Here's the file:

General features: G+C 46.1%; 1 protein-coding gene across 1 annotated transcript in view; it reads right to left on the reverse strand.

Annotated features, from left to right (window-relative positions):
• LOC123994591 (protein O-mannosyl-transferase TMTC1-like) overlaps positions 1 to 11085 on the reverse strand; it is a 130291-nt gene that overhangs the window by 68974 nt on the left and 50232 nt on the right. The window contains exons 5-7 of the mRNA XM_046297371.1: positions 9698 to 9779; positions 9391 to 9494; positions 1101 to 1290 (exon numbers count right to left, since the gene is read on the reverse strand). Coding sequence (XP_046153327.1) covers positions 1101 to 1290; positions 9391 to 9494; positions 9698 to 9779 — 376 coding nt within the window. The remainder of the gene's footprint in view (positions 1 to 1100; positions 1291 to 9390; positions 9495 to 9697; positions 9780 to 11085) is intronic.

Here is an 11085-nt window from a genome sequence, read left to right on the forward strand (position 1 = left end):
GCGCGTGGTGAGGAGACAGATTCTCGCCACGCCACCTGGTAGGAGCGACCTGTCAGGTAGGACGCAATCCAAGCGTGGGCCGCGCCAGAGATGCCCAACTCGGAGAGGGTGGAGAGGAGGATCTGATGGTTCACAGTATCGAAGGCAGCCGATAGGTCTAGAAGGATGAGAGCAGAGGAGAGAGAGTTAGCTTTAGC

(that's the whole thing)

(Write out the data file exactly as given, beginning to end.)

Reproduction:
General features: G+C 46.1%; 1 protein-coding gene across 1 annotated transcript in view; it reads right to left on the reverse strand.

Annotated features, from left to right (window-relative positions):
• LOC123994591 (protein O-mannosyl-transferase TMTC1-like) overlaps positions 1 to 11085 on the reverse strand; it is a 130291-nt gene that overhangs the window by 68974 nt on the left and 50232 nt on the right. The window contains exons 5-7 of the mRNA XM_046297371.1: positions 9698 to 9779; positions 9391 to 9494; positions 1101 to 1290 (exon numbers count right to left, since the gene is read on the reverse strand). Coding sequence (XP_046153327.1) covers positions 1101 to 1290; positions 9391 to 9494; positions 9698 to 9779 — 376 coding nt within the window. The remainder of the gene's footprint in view (positions 1 to 1100; positions 1291 to 9390; positions 9495 to 9697; positions 9780 to 11085) is intronic.

Here is an 11085-nt window from a genome sequence, read left to right on the forward strand (position 1 = left end):
GCGCGTGGTGAGGAGACAGATTCTCGCCACGCCACCTGGTAGGAGCGACCTGTCAGGTAGGACGCAATCCAAGCGTGGGCCGCGCCAGAGATGCCCAACTCGGAGAGGGTGGAGAGGAGGATCTGATGGTTCACAGTATCGAAGGCAGCCGATAGGTCTAGAAGGATGAGAGCAGAGGAGAGAGAGTTAGCTTTAGC